The Water Census is a needed and worthy activity, especially considering its subtitle to “quantify, forecast and secure fresh water for America’s future.” The Water Census needs to plan for establishing an ongoing accounting of water availability in a program on par with the social and economic censuses that support national decision-making. There is little value in developing a sparse, simplistic accounting system while there is relevance in building a dynamic Water Census. This would involve many efforts that go beyond the current scope of the USGS programs, efforts that are discussed and recommended in this report.
To focus on key national problems in an integrated way requires hard decisions about how programs like the Water Census are developed and integrated across the WRD. This will require active management, development of common strategic questions and a common intellectual approach. Priorities should be promoted aggressively at the highest level of leadership, managed at this level to ensure implementation, using teams capable of making important scientific contributions of national and international relevance. Overall, the single most important trait that WRD management will need to demonstrate in the next decade is willingness to actively lead the agency’s scientists in the new directions required by the nation’s needs. Recommendation: The USGS and WRD leadership should refocus their vision to define the national water priorities that they will address and develop a management approach to integrate the WRD programs to meet these needs and lead the nation in water science.
Pressing national issues will require integration of WRD programs, from the Ground Water Resources program, to the National Water-Quality Assessment (NAWQA) program and NSIP, the NRP and the Coop program. While many of the WRD programs have line-item budgets and defined missions, they can still be integrated to address questions that address key components of water priorities. Many of these national issues will also require new science, thus the approach to integrate the WRD’s focus on national priorities must also better leverage the science and technical prowess of the NRP and the operational capabilities within the Science Centers. Two difficult challenges, in the committee’s observations, will be to define and manage the role of the NRP and the Coop Program - Science Centers in these national priorities.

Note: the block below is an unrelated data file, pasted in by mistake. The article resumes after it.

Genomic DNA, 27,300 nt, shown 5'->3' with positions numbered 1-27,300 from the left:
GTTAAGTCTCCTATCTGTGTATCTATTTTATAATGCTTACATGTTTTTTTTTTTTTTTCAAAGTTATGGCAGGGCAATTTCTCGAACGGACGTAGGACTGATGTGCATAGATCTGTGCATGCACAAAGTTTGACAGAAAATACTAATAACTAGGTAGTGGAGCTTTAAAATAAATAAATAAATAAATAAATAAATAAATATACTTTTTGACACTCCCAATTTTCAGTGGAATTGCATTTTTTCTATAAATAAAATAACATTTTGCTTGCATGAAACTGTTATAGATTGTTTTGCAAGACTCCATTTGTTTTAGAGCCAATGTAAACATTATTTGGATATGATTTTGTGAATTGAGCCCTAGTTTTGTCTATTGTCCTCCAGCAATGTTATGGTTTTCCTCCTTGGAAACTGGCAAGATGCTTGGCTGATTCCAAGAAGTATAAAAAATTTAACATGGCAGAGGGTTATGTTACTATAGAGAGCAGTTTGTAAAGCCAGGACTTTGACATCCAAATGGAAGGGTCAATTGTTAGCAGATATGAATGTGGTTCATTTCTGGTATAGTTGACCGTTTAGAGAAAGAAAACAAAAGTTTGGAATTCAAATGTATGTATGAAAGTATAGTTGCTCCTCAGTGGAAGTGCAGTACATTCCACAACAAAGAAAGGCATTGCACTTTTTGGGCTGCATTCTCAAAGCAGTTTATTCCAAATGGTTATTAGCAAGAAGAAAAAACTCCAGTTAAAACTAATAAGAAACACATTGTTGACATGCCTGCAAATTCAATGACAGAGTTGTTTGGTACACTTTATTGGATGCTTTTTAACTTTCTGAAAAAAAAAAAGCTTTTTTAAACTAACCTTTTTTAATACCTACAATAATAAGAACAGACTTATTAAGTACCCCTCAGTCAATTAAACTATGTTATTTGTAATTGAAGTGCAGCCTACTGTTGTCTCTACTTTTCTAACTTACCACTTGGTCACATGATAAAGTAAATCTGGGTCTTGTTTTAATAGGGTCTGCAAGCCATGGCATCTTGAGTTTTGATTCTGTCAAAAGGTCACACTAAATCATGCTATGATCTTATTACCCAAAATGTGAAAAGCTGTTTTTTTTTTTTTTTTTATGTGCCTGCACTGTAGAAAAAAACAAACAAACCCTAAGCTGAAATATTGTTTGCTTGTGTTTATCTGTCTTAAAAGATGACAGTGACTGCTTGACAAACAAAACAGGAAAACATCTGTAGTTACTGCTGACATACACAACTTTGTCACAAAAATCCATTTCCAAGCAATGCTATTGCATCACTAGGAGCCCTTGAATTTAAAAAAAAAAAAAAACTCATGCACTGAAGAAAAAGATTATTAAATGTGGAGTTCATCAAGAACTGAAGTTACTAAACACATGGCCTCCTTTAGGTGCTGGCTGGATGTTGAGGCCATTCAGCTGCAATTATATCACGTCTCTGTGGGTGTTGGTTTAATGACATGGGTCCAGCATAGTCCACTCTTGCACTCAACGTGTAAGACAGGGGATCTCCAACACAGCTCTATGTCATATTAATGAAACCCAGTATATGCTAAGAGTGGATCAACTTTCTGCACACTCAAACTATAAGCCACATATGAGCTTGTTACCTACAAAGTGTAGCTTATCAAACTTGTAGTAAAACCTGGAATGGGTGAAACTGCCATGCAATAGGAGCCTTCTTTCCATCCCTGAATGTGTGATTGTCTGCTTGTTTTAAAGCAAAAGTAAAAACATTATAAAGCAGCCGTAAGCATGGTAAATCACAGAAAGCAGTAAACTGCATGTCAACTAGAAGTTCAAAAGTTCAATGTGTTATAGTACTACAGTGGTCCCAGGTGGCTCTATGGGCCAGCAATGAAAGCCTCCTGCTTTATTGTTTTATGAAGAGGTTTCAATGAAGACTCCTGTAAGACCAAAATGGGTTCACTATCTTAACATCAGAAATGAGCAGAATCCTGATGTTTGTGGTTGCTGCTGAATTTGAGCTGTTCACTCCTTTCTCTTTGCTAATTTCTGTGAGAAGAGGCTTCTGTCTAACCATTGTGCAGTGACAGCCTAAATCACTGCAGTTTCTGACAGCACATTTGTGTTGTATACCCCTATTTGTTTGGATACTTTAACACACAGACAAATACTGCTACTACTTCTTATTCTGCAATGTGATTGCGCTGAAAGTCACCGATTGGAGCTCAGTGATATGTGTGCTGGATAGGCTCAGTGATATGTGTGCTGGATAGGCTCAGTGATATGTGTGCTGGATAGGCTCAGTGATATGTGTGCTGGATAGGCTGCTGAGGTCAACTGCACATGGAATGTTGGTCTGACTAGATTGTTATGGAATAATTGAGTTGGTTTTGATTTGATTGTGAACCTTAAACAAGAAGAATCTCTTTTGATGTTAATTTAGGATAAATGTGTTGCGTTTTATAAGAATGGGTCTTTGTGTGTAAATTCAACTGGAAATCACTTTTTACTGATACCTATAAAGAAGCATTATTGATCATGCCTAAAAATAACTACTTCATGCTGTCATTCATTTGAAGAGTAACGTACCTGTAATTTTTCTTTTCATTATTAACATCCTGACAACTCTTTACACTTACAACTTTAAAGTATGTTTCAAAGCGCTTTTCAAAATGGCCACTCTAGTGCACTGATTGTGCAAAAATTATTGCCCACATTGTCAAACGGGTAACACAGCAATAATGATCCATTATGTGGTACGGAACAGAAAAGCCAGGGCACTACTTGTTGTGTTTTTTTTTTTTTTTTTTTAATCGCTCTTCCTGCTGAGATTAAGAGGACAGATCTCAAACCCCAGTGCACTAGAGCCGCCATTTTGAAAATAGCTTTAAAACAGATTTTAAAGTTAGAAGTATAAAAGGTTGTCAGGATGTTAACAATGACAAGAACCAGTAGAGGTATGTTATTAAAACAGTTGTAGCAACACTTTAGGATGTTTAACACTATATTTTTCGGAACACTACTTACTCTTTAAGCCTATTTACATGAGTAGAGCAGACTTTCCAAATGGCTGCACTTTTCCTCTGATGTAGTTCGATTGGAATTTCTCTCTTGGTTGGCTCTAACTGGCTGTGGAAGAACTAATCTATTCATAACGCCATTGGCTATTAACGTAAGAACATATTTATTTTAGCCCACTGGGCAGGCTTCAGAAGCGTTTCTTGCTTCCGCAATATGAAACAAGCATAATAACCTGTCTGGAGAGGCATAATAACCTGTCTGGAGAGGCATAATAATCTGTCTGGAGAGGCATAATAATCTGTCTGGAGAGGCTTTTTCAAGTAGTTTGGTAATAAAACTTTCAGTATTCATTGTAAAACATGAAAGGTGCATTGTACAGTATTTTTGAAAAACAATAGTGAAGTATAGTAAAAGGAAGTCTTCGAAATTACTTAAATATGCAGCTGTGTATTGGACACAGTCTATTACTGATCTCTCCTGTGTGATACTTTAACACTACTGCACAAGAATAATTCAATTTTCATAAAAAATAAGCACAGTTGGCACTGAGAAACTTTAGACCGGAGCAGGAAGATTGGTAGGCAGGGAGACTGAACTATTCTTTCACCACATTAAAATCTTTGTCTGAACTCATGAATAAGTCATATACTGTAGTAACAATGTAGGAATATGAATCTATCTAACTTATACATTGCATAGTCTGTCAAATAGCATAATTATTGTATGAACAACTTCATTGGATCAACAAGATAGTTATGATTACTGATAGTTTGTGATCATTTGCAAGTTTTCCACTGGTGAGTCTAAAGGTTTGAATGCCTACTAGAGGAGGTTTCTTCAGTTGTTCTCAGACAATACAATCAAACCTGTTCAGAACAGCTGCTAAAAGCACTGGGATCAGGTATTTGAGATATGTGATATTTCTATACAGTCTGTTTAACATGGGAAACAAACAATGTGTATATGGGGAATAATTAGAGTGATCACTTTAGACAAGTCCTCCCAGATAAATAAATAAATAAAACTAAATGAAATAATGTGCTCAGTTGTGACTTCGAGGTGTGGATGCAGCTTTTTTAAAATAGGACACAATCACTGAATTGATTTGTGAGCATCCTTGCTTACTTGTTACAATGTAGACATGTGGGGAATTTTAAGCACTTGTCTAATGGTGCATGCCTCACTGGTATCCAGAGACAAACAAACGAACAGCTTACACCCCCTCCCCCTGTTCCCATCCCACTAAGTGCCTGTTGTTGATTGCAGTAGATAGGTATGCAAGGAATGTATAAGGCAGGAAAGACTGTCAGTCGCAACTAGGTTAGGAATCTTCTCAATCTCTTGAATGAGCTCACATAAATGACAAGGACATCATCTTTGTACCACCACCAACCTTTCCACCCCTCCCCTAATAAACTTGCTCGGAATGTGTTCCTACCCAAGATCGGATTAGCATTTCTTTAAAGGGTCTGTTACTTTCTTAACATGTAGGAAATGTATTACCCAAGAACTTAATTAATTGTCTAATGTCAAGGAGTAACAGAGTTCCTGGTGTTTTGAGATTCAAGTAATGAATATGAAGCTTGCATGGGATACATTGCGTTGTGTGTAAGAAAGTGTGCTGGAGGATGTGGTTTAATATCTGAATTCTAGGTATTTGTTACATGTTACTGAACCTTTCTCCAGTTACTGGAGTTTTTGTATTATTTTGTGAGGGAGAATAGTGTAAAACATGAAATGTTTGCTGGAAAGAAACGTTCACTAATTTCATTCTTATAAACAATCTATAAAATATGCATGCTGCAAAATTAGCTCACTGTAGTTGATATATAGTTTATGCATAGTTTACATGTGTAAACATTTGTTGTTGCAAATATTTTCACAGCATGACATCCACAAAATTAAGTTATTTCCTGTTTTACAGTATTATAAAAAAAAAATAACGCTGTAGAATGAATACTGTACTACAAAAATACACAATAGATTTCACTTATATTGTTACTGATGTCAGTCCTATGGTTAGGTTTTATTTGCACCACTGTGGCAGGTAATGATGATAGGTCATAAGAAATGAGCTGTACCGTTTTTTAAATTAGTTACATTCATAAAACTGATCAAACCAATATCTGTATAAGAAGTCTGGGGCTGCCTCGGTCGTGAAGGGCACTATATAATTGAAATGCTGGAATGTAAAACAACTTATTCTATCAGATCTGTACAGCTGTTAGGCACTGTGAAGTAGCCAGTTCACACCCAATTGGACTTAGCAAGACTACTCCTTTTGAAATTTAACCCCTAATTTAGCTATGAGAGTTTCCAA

The National Research Program.
With the decline in the number of scientists, the aging of its workforce, and the decentralization of research capacity, the NRP has lost some measure of its scientific leadership. The NRP needs to play a renewed, significant role and have the flexibility to refocus on significant water science. Recommendation: To meet the nation’s water science needs, the WRD’s National Research Program should be aligned around its refocused vision of national program priorities. The USGS should also revisit its review and reward system for research grade personnel which should ensure that priorities for career advancement are aligned with agency and national priorities. It should provide incentive for team-oriented work, and substantive contribution to and leadership of projects that address critical national priorities.
The Cooperative Water Program and Science Centers.